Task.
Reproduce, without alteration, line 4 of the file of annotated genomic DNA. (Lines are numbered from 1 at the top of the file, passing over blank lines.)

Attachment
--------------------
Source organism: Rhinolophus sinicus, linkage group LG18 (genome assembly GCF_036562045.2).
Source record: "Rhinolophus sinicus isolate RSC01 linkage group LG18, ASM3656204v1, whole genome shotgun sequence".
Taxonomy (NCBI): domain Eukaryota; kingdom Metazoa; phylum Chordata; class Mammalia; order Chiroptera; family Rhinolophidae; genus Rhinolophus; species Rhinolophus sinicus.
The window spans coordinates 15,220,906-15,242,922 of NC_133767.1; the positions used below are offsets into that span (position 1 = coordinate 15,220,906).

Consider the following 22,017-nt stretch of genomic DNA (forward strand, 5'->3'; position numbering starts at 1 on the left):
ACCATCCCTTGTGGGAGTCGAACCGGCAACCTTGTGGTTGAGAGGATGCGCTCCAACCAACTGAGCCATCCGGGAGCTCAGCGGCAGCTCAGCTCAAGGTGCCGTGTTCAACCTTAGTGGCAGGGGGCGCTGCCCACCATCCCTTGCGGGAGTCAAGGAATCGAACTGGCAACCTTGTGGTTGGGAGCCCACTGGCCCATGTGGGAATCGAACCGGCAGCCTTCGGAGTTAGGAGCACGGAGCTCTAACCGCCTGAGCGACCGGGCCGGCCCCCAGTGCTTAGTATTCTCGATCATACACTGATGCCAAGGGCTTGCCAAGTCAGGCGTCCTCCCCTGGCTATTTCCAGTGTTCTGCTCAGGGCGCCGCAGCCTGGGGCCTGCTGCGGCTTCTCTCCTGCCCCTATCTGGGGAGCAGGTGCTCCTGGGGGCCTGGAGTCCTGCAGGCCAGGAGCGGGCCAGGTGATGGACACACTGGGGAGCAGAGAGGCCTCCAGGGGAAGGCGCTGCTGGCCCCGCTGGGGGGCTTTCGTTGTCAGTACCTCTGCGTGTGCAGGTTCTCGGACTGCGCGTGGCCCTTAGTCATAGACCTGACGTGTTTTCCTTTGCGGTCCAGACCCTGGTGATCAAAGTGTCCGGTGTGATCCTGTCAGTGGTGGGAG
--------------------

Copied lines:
The window spans coordinates 15,220,906-15,242,922 of NC_133767.1; the positions used below are offsets into that span (position 1 = coordinate 15,220,906).